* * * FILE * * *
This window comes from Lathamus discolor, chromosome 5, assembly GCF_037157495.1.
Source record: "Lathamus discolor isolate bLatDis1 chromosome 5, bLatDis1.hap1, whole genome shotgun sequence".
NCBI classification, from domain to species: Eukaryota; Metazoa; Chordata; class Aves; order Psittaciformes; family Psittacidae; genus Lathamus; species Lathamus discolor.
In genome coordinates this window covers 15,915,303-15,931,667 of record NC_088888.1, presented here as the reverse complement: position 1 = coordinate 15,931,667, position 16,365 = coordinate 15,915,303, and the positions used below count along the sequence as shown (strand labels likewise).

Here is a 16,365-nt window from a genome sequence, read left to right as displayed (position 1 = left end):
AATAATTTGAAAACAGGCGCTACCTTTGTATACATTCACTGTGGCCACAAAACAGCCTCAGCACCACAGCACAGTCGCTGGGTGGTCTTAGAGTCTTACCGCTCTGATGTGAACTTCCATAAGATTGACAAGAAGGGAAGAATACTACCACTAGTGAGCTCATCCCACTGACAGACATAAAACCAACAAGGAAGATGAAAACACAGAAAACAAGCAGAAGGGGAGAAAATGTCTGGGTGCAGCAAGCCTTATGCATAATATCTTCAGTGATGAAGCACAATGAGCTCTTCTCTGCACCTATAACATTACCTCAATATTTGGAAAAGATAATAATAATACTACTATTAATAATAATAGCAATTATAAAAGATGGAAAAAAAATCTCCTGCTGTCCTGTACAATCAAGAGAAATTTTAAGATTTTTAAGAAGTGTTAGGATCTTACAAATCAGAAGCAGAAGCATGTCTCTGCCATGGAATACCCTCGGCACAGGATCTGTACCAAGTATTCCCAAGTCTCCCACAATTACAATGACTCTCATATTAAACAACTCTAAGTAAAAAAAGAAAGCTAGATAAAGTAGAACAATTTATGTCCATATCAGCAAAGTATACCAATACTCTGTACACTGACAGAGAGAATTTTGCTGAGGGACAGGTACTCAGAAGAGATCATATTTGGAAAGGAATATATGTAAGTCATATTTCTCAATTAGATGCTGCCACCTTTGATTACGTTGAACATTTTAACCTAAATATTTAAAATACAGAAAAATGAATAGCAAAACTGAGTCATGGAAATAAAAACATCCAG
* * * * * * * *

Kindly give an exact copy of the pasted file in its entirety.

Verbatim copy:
This window comes from Lathamus discolor, chromosome 5, assembly GCF_037157495.1.
Source record: "Lathamus discolor isolate bLatDis1 chromosome 5, bLatDis1.hap1, whole genome shotgun sequence".
NCBI classification, from domain to species: Eukaryota; Metazoa; Chordata; class Aves; order Psittaciformes; family Psittacidae; genus Lathamus; species Lathamus discolor.
In genome coordinates this window covers 15,915,303-15,931,667 of record NC_088888.1, presented here as the reverse complement: position 1 = coordinate 15,931,667, position 16,365 = coordinate 15,915,303, and the positions used below count along the sequence as shown (strand labels likewise).

Here is a 16,365-nt window from a genome sequence, read left to right as displayed (position 1 = left end):
AATAATTTGAAAACAGGCGCTACCTTTGTATACATTCACTGTGGCCACAAAACAGCCTCAGCACCACAGCACAGTCGCTGGGTGGTCTTAGAGTCTTACCGCTCTGATGTGAACTTCCATAAGATTGACAAGAAGGGAAGAATACTACCACTAGTGAGCTCATCCCACTGACAGACATAAAACCAACAAGGAAGATGAAAACACAGAAAACAAGCAGAAGGGGAGAAAATGTCTGGGTGCAGCAAGCCTTATGCATAATATCTTCAGTGATGAAGCACAATGAGCTCTTCTCTGCACCTATAACATTACCTCAATATTTGGAAAAGATAATAATAATACTACTATTAATAATAATAGCAATTATAAAAGATGGAAAAAAAATCTCCTGCTGTCCTGTACAATCAAGAGAAATTTTAAGATTTTTAAGAAGTGTTAGGATCTTACAAATCAGAAGCAGAAGCATGTCTCTGCCATGGAATACCCTCGGCACAGGATCTGTACCAAGTATTCCCAAGTCTCCCACAATTACAATGACTCTCATATTAAACAACTCTAAGTAAAAAAAGAAAGCTAGATAAAGTAGAACAATTTATGTCCATATCAGCAAAGTATACCAATACTCTGTACACTGACAGAGAGAATTTTGCTGAGGGACAGGTACTCAGAAGAGATCATATTTGGAAAGGAATATATGTAAGTCATATTTCTCAATTAGATGCTGCCACCTTTGATTACGTTGAACATTTTAACCTAAATATTTAAAATACAGAAAAATGAATAGCAAAACTGAGTCATGGAAATAAAAACATCCAG